On Stories, Storytelling, and the Quiet Politics of Welcome



Storytelling, refugees, welcome, narratives, encounters


Focusing on a collaborative storytelling project with refugees and asylum seekers in the London borough of Waltham Forest, this paper explores the potential offered by creative storytelling and story-sharing for providing alternative narratives and spaces for inclusion, welcome and mutual care against a backdrop of hostility and exclusion. It challenges tendencies within prevailing discourses to either treat asylum narratives as ‘bogus’ or to essentialise individual refugee stories through the prevailing tropes of ‘victim’ or ‘hero’. Instead, we draw attention to the actual process of making, telling and sharing stories between refugees and local residents, in the Global Story Café project led by Stories & Supper. The paper examines how the spaces that emerged through sharing stories with refugees and asylum seekers in a series of creative workshops and targeted storytelling cafes with public participation opened up possibilities for what we refer to as a quiet politics of welcome – a form of welcome that moves beyond notions of charity or sympathy, disrupts perceived host-guest binaries and instead demonstrates the importance of ‘being with’. The paper highlights the need for more engagement and understanding of these ‘quiet’ acts of welcome, which can provide insights for challenging the overriding discourses about, and practices towards, refugees and asylum seekers.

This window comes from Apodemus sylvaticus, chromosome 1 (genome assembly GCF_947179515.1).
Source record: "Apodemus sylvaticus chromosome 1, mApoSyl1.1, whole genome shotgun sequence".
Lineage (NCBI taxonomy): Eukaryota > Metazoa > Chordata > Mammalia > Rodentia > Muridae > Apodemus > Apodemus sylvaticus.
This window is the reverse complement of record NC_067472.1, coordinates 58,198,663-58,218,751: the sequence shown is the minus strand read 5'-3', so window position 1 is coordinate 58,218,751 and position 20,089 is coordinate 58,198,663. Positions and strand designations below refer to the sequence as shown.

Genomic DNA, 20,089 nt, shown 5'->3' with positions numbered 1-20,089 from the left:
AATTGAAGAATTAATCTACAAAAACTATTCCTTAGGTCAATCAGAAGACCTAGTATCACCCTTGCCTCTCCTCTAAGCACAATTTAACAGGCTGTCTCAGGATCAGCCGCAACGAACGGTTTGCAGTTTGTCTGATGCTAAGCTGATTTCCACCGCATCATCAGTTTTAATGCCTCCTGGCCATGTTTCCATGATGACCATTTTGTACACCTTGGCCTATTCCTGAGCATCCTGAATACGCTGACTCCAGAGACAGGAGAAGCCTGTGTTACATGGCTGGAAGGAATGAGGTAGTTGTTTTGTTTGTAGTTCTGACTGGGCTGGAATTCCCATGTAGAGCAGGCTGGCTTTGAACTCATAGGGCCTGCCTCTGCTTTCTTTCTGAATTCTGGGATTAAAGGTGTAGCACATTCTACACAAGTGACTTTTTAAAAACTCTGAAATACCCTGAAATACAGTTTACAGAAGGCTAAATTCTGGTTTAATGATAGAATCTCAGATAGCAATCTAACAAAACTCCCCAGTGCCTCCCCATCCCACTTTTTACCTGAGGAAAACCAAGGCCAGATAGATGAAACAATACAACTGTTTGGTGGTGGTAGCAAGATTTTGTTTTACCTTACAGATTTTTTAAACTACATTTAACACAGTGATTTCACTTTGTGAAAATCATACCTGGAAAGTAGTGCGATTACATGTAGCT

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How to Cite

Sheringham, O. Y., & Taylor, H. (2022). On Stories, Storytelling, and the Quiet Politics of Welcome. ACME: An International Journal for Critical Geographies, 21(3), 284–302. Retrieved from https://acme-journal.org/index.php/acme/article/view/2128